• Economics even I understand

    There’s an article up at Newsweek on how the Massachusetts health care reform plan has not only dropped the rate of uninsurance, but also held costs steady:

    But despite an influx of patients, total hospital costs haven’t grown more than usual. New efficiencies probably helped: thousands fewer patients now use the ER for routine care or show up because of a preventable condition. And the average length of a hospital stay is down an hour per person. But University of Pennsylvania economist John Kolstad, who coauthored the study, speculates that the real heroes could have been insurers, who bargained with hospitals. If the same clout is exercised nationally, optimists may be right about reform’s cost savings.

    I’m not the economist around here, but even I get this.  Groups with more market share have more negotiating power.  If insurers control more of the population, then they can negotiate harder with providers for lower costs.  It’s also one of the reasons that single-payer systems cost less in general.  As a monopsony, that payer has a lot of power and can push costs way down.

    Conversely, as hospitals and physisians merge and group, they have a lot more negotiating power.  They can demand more money, and this drives costs up.  Austin and Uwe Reinhardt had posts on this recently.

    This is also one of the reasons I’m skeptical about the consumer-driven idea that leaving the negotiating in the hands of individuals will bring costs down.  If individual patients are up against providers and their groups, who do you think will win?  And which way do you think that will drive costs?

    (h/t Wonkbook, and here’s the full manuscript)

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    • “thousands fewer patients now use the ER for routine care”

      I’ve always wanted to know why a primary care office was not set up right next to the ER, so that non-emergencies could be referred to it, and then they just walk 50 feet. Isn’t this what triage is for?

      ER Nurse to patient: It’s not an emergency. Please walk to that door that says “Routine care”.

    • Primary care’s strength and ability to cut costs lies in managing patients they know. Faced with the same patients and problems, costs would probably be similar.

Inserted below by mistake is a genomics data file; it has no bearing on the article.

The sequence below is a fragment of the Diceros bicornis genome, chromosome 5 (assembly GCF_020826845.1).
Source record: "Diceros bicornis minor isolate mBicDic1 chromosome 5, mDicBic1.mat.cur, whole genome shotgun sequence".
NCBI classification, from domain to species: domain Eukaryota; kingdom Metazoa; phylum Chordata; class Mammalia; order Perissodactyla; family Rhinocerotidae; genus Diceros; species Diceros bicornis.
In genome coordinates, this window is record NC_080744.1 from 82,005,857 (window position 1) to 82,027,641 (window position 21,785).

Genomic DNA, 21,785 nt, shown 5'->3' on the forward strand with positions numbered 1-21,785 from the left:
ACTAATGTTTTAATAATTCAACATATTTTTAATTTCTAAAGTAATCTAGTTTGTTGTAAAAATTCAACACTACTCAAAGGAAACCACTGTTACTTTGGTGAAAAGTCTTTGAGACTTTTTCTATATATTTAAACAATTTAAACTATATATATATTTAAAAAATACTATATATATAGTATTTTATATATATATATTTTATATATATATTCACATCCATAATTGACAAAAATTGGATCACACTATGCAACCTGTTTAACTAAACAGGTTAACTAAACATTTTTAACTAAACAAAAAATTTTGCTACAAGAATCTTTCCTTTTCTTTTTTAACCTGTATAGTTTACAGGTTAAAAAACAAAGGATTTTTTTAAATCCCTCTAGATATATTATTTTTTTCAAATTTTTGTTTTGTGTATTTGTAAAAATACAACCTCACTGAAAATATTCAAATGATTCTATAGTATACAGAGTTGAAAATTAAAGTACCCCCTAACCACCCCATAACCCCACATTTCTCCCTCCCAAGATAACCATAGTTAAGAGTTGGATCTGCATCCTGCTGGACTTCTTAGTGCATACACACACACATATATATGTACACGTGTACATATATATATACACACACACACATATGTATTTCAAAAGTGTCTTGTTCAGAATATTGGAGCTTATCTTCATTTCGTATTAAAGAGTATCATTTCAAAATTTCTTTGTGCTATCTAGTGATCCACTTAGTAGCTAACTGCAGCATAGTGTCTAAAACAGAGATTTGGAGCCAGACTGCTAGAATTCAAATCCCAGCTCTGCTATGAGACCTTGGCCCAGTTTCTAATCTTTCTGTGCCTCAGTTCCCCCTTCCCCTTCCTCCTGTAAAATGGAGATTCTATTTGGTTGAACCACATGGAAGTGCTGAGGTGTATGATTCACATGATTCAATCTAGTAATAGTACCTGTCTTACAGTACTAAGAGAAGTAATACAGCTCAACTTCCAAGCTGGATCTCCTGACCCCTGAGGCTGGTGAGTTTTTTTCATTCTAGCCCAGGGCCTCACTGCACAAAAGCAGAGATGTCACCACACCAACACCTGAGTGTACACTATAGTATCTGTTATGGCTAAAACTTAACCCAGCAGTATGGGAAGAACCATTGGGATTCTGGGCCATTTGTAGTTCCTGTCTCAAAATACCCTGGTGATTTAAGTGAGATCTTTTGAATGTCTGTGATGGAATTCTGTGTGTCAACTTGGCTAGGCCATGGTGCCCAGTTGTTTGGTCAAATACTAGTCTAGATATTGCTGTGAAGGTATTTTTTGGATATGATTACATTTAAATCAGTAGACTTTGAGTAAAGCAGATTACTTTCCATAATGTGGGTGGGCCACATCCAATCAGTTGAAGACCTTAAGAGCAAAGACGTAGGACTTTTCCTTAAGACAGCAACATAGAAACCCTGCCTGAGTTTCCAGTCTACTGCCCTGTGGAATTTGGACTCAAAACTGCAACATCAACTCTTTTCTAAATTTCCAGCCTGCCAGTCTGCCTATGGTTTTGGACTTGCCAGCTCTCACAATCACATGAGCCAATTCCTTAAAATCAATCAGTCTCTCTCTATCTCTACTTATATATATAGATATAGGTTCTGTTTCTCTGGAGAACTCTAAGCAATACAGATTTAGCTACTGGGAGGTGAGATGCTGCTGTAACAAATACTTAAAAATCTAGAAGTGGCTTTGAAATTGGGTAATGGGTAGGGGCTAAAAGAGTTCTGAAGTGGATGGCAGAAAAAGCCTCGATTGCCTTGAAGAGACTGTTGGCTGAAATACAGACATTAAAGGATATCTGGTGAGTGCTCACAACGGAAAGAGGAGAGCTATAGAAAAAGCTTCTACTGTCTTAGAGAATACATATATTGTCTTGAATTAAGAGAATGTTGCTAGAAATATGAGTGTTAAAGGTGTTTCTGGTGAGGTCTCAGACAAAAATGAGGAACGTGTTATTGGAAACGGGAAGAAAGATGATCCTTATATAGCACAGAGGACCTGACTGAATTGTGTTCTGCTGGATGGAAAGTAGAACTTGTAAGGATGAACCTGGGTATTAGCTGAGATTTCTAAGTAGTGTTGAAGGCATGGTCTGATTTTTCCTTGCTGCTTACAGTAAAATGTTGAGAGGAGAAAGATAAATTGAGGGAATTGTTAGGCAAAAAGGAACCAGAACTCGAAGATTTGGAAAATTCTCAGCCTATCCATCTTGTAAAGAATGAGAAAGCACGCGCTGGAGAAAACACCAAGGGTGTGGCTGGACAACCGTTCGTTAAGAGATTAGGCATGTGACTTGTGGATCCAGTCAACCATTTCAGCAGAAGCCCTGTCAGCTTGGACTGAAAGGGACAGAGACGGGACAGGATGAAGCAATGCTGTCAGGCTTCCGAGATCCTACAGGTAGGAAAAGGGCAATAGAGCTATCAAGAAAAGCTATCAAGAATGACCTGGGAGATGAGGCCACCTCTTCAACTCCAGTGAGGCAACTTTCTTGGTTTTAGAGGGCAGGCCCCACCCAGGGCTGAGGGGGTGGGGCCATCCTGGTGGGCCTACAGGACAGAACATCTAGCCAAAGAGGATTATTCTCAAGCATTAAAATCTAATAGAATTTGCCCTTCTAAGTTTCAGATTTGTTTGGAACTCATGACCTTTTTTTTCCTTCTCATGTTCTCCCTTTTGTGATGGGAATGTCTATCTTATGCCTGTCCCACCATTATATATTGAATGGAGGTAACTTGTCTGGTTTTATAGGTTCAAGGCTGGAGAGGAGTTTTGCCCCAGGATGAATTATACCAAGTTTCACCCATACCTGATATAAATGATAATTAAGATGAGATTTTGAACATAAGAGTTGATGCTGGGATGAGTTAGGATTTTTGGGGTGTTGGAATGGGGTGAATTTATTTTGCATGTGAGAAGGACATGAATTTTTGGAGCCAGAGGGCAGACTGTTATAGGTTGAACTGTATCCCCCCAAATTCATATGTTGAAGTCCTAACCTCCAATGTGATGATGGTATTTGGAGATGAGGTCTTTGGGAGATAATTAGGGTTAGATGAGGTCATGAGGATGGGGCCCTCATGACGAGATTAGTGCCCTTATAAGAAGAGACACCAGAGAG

Steve

    • There is another dimension to the negotiating power of insurers. Insurers are hindered by the fact that they can’t credibly threaten to remove large systems from their network. The reason they can’t threaten to do so is driven in part by large and medium-sized employers who want products with large networks in order to make sure as many of their employees as possible have “their” doctor in the network. Employers hear about it when they aren’t, and it causes friction.

      This matters in a reform context because of the exchange. More people are getting insurance through the exchange, and these people can pick the plan that’s right for them. They don’t need to get the one-size-fits-all network. They can spend $200 less and get a smaller network if they don’t expect to use much care, or if their doctor happens to be in the smaller network, or if they don’t care about switching. Folks who want or need the “premium” network will increasingly pay a premium on their premium.

      This lets many people keep their cost-sharing relatively low while lowering their insurance cost, and insurers have a better position two ways: they can sell more products that exclude the highest cost providers, and they have more clout in negotiating with those highest cost providers by threatening to exclude them from some (not all) of their products.

      Watch: the small network EPO and non-referral HMO will make a comeback.

    • On PBS News Hour last night, they began a series on reform. First episode was on Mass and progress. Latter third of report features ER’s and how they are flooded with new patients and how numbers of visitors going up.

    • I think Newsweek piece is misleading the public.

      http://www.nejm.org/doi/full/10.1056/NEJMp0909295

      Not only costs have risen, but doctors have dramatically decreased access because they are refusing to take on new patients.

      “If individual patients are up against providers and their groups, who do you think will win?”- Have you thought about reversing the question… why should individual patients be up against large groups and monopolized physicians? Why do we assume more power is better in health economics but in everything else we say more competition is better?

      Check out this journal article on market power and healthcare in the Netherlands
      http://www.springerlink.com/content/477hx26326t61467/

      • @Aaron – A summary of that Netherlands paper is already in the queue. See it Thursday I think.

        As for market power. It’s a very complicated thing. My most recent paper summarizes the complexity but doesn’t go deep into it. Suffice it to say, it won’t ever entirely go away in health care (it’s the nature of the thing itself and a consequence of famous “market failures”). Also, health economists do not yet have a handle on how to measure it or deal with it. http://nihcm.org/pdf/EV_Frakt_FINAL.pdf

    • @Frakt

      I would enjoy reading your comments on that paper. I have been looking for some commentary on it.

      • @Aaron – You’ll probably be disappointed. My post is light on commentary. Sometimes I just extract results and lit reviews for my own future reference. That’s pretty much what the post is. If I ever publish a full-length paper in this area (not likely, but possible) I’ll have more to say.